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Results: 26 posts

Coffee Calories – They Can Add up Quickly

August 15, 2013 by NCSF 0 comments

Personal trainers know that the average client desiring to lose weight or optimize body composition can make just a few nutritional modifications to create a significant impact on total caloric intake. One of these simple changes includes negating excess beverage calories. For example, replacing three regular sodas each day with a calorie-free beverage or water can provide for an estimated caloric deficit of 2,500 kcals (assuming 120 calories/beverage) over the course of a single week. After a month, this equals a theoretical equivalent of 2.85 pounds. Considering the impact of this simple (intake) modification it would be prudent of personal trainers to educate their clients on beverages that they should strategically avoid if attempting to lose weight. The major issue with calorically-dense beverages is that they are usually rich in simple sugar and fat and do not provide the same level of satiation as calorically-equivalent foods. Many beverages serve as a surplus of empty calories with limited nutritional value, which likely explains New York’s efforts at reducing sugary beverage intakes.

Questioning Competency without Competency

August 08, 2013 by NCSF 1 comment

If you have not had a chance to read the recent New York Time’s piece on Personal Training from Frank Bruni it is worth the three minutes. Not because it seems like a humorous attempt by the author to use every word from his thesaurus, nor because the author makes many valid points, or even paints an accurate picture of personal training as a whole; the real value of the read is in understanding people’s perceptions and, whether accurate or not, how those perceptions form opinion and how opinion is used in free press.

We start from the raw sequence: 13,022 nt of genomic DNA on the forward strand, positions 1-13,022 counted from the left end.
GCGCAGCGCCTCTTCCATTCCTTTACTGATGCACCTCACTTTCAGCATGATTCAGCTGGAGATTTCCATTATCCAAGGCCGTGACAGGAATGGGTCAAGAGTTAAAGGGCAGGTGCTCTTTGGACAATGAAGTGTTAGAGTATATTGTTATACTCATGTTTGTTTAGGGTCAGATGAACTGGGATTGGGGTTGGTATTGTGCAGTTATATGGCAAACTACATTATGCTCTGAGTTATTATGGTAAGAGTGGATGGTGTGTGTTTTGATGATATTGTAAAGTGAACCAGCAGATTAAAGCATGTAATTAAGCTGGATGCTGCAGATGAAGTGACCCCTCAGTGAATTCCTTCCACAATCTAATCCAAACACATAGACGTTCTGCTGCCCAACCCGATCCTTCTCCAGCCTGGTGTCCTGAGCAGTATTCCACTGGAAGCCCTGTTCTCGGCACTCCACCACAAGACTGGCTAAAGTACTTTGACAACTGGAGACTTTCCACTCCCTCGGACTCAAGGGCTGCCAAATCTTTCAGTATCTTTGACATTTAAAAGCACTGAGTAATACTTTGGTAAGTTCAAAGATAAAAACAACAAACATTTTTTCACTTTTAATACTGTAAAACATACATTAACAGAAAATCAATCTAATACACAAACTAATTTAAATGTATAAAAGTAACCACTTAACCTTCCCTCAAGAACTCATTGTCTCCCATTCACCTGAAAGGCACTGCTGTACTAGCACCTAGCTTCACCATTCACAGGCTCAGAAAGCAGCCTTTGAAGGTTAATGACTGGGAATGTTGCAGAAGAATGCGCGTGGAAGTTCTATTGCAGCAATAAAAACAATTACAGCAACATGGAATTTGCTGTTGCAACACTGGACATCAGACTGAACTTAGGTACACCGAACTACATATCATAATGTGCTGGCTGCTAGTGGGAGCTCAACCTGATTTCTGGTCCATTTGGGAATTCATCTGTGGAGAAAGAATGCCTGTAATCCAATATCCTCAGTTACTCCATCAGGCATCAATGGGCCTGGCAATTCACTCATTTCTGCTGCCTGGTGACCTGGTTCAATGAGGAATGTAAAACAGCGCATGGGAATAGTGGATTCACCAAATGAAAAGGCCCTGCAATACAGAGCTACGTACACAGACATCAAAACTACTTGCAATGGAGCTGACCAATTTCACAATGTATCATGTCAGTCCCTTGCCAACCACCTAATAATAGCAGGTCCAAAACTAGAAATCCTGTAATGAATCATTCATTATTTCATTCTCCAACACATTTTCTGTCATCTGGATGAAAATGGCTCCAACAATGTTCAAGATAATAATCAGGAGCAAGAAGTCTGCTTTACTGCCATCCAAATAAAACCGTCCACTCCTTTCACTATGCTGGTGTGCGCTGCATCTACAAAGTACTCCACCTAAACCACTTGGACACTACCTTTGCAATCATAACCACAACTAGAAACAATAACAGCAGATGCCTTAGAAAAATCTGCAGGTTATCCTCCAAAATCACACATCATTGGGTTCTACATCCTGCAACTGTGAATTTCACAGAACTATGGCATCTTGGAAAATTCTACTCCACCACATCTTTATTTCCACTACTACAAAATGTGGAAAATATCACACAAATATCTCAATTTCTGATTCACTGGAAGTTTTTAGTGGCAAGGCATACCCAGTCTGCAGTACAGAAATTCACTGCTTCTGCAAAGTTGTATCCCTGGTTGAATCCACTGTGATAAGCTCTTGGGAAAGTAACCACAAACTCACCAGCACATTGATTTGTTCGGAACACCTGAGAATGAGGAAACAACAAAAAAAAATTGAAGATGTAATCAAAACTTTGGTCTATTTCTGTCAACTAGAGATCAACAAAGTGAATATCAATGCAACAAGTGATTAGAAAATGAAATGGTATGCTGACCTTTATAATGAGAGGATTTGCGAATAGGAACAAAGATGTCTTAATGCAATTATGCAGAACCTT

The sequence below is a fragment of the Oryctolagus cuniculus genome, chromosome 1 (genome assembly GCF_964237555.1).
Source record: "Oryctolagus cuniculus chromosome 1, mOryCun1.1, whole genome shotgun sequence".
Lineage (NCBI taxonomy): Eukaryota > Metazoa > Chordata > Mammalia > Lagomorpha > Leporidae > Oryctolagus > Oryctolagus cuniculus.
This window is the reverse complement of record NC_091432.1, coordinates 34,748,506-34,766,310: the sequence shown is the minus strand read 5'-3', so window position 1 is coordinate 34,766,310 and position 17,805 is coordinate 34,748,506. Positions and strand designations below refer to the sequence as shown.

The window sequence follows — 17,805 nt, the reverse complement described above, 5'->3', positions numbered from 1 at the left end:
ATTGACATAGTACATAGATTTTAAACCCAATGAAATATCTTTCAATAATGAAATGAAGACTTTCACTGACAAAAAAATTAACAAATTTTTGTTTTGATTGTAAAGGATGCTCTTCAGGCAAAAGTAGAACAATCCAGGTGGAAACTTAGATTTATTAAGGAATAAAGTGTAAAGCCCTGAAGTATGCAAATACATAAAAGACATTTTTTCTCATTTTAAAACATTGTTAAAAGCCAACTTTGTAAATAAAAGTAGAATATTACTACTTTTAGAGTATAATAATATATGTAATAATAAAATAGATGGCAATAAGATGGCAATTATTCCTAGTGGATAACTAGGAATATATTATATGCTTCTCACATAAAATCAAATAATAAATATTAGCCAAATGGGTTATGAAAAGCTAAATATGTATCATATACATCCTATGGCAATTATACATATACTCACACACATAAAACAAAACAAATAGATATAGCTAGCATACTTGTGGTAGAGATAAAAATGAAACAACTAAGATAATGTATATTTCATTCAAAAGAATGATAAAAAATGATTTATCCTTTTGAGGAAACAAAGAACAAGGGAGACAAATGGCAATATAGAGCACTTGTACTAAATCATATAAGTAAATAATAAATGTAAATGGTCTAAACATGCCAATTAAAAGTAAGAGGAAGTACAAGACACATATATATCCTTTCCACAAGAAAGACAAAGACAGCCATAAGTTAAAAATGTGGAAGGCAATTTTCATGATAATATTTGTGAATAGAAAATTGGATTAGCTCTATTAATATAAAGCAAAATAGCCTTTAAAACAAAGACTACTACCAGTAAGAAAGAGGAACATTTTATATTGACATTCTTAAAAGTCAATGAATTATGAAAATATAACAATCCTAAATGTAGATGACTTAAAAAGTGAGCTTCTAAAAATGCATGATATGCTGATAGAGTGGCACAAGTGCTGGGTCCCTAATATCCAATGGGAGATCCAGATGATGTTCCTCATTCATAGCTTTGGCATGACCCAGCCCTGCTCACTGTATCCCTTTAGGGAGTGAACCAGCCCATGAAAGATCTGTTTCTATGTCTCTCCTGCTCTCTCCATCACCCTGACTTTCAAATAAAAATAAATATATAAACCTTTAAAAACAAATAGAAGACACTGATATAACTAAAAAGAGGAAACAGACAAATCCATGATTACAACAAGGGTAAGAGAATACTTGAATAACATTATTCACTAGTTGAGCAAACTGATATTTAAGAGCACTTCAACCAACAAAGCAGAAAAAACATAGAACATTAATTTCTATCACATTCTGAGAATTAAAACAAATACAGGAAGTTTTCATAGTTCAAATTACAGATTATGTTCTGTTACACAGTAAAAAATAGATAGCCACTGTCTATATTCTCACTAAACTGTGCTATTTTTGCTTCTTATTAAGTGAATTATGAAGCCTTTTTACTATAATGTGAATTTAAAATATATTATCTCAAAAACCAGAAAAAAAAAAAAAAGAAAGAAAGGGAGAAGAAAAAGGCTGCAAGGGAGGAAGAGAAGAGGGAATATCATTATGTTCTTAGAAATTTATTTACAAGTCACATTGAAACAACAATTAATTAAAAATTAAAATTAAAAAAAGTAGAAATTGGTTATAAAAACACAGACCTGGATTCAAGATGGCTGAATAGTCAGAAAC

Overzealousness and Rhabdo

July 19, 2013 by NCSF 1 comment

It seems like anywhere you look in the media today fitness enthusiasts are embracing the next “extreme” exercise challenge. Traditional safe and effective exercise techniques have lost some luster, in exchange for “guru”-driven workouts that burn a purported >1000 calories an hour. To put it in perspective, a 200-lb man would have to train at 100% VO2max for the full hour to attain that value – sadly identifying once again the false advertising associated with many of these programs.

Arms Bigger Than Your Legs?

July 08, 2013 by NCSF 1 comment

It’s a common occurrence - you want to perform compound exercises in the squat rack and someone is performing curls. Whereas Monday seems to be a national chest day in most gyms – everyday is seemingly the ideal time to perform more curls. This likely explains the trend toward minimalist tank tops and cover-up sweat pants. While leg training is a popular activity for women, men tend to spend much more time on their upper physique leading to the so-called “chicken legs”. Certainly pants can quickly cover up the deficiency, but what many upper body enthusiasts fail to realize is the lower body is the key to total body improvements.

US Professionals May be Over-Confident

June 20, 2013 by NCSF 0 comments

Perhaps it is a cultural phenomenon or just a common character flaw, but Americans seem to demonstrate an ongoing overconfidence in their knowledge and abilities. This has clearly been established by the ongoing skill gap surveys, but also in the average American’s perception of their education and capabilities relative to other countries. On average, 16 other industrialized countries scored above the United States in science, and 23 scored above the U.S. in math. Interestingly though, America’s self assessment places the country in the top 3, suggesting that while Americans are performing in a subpar manner compared the rest of the World, surveys indicate the U.S. population rates themselves as outstanding. This is not only a problem in manufacturing, technologies and work skill readiness across disciplines, but has also bled into the average citizen’s everyday interactions.

ATS publishes clinical practice guidelines on exercise-induced bronchoconstriction

June 06, 2013 by NCSF 0 comments